It's interesting that the MGS games so often deal with questions about national allegiances. Characters change sides at astounding rates. No one's actual allegiance is certain, and in every game, the protagonist Snake has a revelation that he is a conduit for someone else's message, someone else's goals. His superiors that direct him in the field, his allies, are never who he thinks they are. He is used.

It's interesting to place those shifting allegiances and Snake's plights in the context of the fact that Sony has often relied on Kojima's MGS as a pillar of the PlayStation brand. During a time when exclusives were certain to competitive advantage on the console battlefield, MGS was right up there with Final Fantasy as a lynchpin in Japan's war for industry dominance against the West and the rising Xbox brand (Metal Gear Rising, announced first for theXbox 360. Hmm!)

To play his games, though, you might get the idea that Kojima found his responsibility as a gaming platform standard-bearer a complex proposition. Following the explosive success of the first two MGS games, the third installment returned to Snake's origin story. MGS3 is my favorite video game, a heartbreaking story of a man who would become a villain as the forces for which he fought let him down again and again, in which he lost his mentors and realized that every "war hero" is a pawn for some greater national interest.

Never was that pressure greater than at the launch of MGS4, which was all but declared to be the game that must "save the PlayStation." You get the sense that Kojima loves challenges; his games are clearly made with the air of someone who wants to surpass limitations, to be agile and clever amid the constraints of technology. In 2009, he spoke at the Game Developers Conference about the ways he used the hardware environment to his advantage during each installment of MGS—as if he himself were a character on one of his own battlefields.

MGS4 may not be the best video game ever made in accordance with the "rules" of game design and interactive entertainment. But as an authorial statement, it has no equal.

But the thing I remember most about that talk is how—once he yet again said he felt he didn't want to make any more MGS games—he was tempted back into the fray again by the promise of a "monster machine" that could finally allow him to perfect his ultimate vision for the series. "So the mission was, use the rumored 'amazing power' of the monster gaming platform to create the ultimate stealth game. I thought this will be my final mission," he said at the time. He was facetious, and I thought he seemed a little rueful.

MGS4 may not be the best video game ever made in accordance with the "rules" of game design and interactive entertainment. But as an authorial statement, it has no equal. If we understand that, consciously or otherwise, Kojima is representing himself through the character of this super-soldier called up to wartime again and again, look at the circumstances of 4: In a world where all combat activities are controlled by machines that remove the chances of error—a world free of creative risks, if you will—the authentic soldier Solid Snake has aged rapidly. His spine cracks as he traverses a desert military zone that looks much more like earlier Call of Duty games than the lush complexes of earlier MGS.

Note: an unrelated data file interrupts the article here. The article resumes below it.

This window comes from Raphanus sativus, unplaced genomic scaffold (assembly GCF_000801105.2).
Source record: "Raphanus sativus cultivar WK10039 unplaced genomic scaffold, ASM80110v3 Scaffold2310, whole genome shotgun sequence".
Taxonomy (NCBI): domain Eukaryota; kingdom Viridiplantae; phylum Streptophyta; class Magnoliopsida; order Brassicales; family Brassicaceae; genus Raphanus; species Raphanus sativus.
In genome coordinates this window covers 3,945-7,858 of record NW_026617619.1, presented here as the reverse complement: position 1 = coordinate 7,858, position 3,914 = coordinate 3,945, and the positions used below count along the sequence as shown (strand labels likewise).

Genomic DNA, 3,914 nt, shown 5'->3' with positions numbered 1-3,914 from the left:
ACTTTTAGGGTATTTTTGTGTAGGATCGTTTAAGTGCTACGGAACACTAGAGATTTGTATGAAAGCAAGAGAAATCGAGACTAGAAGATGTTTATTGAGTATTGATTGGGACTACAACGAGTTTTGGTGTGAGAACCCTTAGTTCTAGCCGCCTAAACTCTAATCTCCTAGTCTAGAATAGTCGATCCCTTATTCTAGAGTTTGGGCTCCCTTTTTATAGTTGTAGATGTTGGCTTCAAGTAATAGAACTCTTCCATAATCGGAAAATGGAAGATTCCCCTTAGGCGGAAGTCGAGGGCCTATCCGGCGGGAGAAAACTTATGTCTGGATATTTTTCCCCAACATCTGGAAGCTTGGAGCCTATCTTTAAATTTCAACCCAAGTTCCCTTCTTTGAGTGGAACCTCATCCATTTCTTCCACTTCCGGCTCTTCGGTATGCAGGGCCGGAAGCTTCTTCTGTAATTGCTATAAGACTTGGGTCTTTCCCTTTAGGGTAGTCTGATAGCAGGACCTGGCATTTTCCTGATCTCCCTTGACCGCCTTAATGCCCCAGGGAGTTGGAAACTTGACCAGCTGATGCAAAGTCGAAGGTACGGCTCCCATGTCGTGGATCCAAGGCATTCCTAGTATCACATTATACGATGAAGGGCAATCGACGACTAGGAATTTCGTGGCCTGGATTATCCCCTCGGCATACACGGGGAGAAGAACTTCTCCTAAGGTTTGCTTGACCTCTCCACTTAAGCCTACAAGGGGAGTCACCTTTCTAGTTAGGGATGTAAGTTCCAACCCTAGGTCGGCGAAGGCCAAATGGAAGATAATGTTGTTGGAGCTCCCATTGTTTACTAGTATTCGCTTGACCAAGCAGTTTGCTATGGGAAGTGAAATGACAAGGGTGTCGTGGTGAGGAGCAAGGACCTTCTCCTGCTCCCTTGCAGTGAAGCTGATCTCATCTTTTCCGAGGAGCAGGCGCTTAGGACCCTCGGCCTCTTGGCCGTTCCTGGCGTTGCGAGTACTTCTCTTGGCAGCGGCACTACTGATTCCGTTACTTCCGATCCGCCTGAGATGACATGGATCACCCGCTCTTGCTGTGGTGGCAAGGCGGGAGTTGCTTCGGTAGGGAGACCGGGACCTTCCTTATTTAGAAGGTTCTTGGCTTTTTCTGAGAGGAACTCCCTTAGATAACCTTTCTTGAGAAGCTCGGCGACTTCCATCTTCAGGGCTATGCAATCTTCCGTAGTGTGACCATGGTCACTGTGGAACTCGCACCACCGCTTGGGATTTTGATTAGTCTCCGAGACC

In MGS, Snake's love interest Meryl was something of an adoring idealist. But when he reunites with her in MGS4, they cannot reconnect; her hesitant attempts turn to a painful derision. She sees him as a relic—"I'm done playing little love games," she tells him. "I just wanted you to see who I was," she says ruefully, in a way that makes the pure visionary's intention of MGS1 seem naïve, dated.

Instead, Meryl marries Johnny Sasaki, a blond, Western-looking character who in every previous installment of the series has just been a joke, no threat. His nickname is "Akiba", in mockery of Japan's Akihabara, the seat of the gaming nerd. Meanwhile the MGS4's "No Place To Hide" tagline was punned in trailers as "No Place For Hideo," and if there isn't a clearer expression of his own resentment and sense of irrelevance-–besides the fact that he stuffed the game with more of his trademark much-maligned long cutscenes than ever-–I don't know what is.

It's miraculous that in, the face of what feels to me like a lot of sadness and anger, Kojima managed to tie up nearly every single one of the convoluted and multifarious loose ends in his decades-long Metal Gear plot in a series of breathtaking, memorable setpieces throughout MGS4. The game manages to be simultaneously a statement to its detractors and the game industry's changing nature as it is a love letter to its most loyal fans. I believe there are few achievements in gaming as significant as that.

I can't say for sure that he meant to do it, but somewhere along the line, since the crafting of MGS1, Kojima became an honest performer. Like any artist, his feelings seem to come through whether or not he planned them. That's why MGS5 feels like something he'll "probably have to" do, in his words, despite his fervent wish that he can keep his involvement minimal.

"For MGS1 I made the maps myself, laid out the enemy routes myself, did everything hands on," he reflects. "That level I can't do again."

As a fan I could no more imagine him doing it than I can imagine damaged, exhausted Snake as he was at the end of MGS4 having another go at the battlefield. Maybe they'll have to make MGS5 for business reasons, but I hope they let Snake-–and Kojima-–rest.

Leigh Alexander is editor-at-large for Gamasutra, author of the Sexy Videogameland blog, columnist in Edge Magazine and games editor at Nylon Guys, in addition to freelancing reviews and criticism to a wide variety of outlets. Her monthly column at Kotaku deals with cultural issues surrounding games and gamers. She can be reached at leighalexander1 AT gmail DOT com.